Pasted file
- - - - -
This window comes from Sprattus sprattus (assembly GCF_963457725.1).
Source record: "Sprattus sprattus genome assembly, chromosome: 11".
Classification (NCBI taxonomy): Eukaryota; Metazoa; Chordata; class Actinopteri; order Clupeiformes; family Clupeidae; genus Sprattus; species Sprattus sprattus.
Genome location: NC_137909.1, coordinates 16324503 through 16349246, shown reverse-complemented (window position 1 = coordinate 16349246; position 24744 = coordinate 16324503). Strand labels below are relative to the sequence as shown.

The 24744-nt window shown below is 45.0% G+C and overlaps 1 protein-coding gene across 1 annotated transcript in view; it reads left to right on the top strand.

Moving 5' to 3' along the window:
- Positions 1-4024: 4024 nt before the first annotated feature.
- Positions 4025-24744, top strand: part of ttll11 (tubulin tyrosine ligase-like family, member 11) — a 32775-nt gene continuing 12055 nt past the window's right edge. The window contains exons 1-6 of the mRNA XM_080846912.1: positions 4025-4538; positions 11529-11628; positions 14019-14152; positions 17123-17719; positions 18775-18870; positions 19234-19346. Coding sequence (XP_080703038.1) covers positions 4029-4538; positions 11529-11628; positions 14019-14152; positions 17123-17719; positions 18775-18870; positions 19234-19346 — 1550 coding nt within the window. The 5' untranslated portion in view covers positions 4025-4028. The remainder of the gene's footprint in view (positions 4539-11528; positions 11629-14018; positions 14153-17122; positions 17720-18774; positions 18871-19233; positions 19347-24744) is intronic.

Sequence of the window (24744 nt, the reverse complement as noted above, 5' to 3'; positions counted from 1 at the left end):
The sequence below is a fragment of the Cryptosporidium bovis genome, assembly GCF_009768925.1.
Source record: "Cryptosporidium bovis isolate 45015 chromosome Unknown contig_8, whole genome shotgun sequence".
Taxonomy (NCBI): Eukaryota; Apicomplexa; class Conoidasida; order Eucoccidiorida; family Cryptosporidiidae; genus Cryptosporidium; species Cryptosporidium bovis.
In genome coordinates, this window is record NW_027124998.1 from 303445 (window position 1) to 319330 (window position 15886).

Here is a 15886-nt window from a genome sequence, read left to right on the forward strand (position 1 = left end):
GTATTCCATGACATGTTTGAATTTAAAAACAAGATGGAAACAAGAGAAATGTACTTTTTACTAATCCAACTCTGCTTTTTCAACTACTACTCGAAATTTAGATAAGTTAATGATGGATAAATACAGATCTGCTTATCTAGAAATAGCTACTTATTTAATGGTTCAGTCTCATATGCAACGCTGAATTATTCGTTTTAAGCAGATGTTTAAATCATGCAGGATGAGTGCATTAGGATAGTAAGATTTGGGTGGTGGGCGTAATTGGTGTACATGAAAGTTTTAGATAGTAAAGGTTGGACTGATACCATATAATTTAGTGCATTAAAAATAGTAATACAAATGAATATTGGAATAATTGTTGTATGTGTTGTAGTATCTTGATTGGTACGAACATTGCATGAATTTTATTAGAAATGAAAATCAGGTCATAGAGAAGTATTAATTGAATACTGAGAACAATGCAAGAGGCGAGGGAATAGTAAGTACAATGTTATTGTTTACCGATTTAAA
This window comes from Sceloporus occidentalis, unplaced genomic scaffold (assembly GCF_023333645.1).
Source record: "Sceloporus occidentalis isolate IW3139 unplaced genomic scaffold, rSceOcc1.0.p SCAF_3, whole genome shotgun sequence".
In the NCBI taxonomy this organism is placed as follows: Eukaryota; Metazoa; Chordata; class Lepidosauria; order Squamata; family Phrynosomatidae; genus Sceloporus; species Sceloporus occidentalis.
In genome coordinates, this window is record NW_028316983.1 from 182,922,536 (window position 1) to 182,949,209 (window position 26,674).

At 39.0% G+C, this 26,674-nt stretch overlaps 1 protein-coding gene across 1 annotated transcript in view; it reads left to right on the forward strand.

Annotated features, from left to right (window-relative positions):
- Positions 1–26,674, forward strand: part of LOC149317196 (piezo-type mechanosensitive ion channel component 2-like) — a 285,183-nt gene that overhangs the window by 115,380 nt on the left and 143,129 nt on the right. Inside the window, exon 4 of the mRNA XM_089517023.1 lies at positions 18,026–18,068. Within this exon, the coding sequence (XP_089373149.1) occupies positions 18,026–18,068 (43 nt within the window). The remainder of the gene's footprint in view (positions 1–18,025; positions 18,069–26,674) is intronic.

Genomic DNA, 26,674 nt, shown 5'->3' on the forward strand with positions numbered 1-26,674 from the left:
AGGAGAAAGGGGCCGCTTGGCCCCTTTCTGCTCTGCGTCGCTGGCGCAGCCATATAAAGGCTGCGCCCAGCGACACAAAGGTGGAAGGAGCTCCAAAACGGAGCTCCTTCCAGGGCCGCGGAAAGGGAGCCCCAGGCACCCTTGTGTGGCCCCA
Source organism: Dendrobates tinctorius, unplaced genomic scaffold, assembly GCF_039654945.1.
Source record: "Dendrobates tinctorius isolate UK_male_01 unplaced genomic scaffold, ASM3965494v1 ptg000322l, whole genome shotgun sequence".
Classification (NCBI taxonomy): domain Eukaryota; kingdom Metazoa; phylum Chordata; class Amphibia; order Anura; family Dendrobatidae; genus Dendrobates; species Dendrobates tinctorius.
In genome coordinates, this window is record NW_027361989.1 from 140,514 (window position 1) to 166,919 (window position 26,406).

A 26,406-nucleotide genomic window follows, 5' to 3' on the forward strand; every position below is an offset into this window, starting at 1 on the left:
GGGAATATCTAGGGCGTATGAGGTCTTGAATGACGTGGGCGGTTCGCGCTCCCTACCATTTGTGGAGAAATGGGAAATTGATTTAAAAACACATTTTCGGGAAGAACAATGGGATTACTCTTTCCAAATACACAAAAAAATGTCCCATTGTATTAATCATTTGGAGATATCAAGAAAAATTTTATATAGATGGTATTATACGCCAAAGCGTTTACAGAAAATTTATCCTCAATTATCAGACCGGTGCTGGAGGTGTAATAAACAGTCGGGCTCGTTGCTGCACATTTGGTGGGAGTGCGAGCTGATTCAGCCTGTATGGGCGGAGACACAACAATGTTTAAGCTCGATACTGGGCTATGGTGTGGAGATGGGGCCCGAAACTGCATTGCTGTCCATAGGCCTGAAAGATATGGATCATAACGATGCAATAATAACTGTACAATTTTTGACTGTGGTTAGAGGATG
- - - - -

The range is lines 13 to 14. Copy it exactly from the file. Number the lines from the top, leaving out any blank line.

In genome coordinates, this window is record NW_027124998.1 from 303445 (window position 1) to 319330 (window position 15886).

Here is a 15886-nt window from a genome sequence, read left to right on the forward strand (position 1 = left end):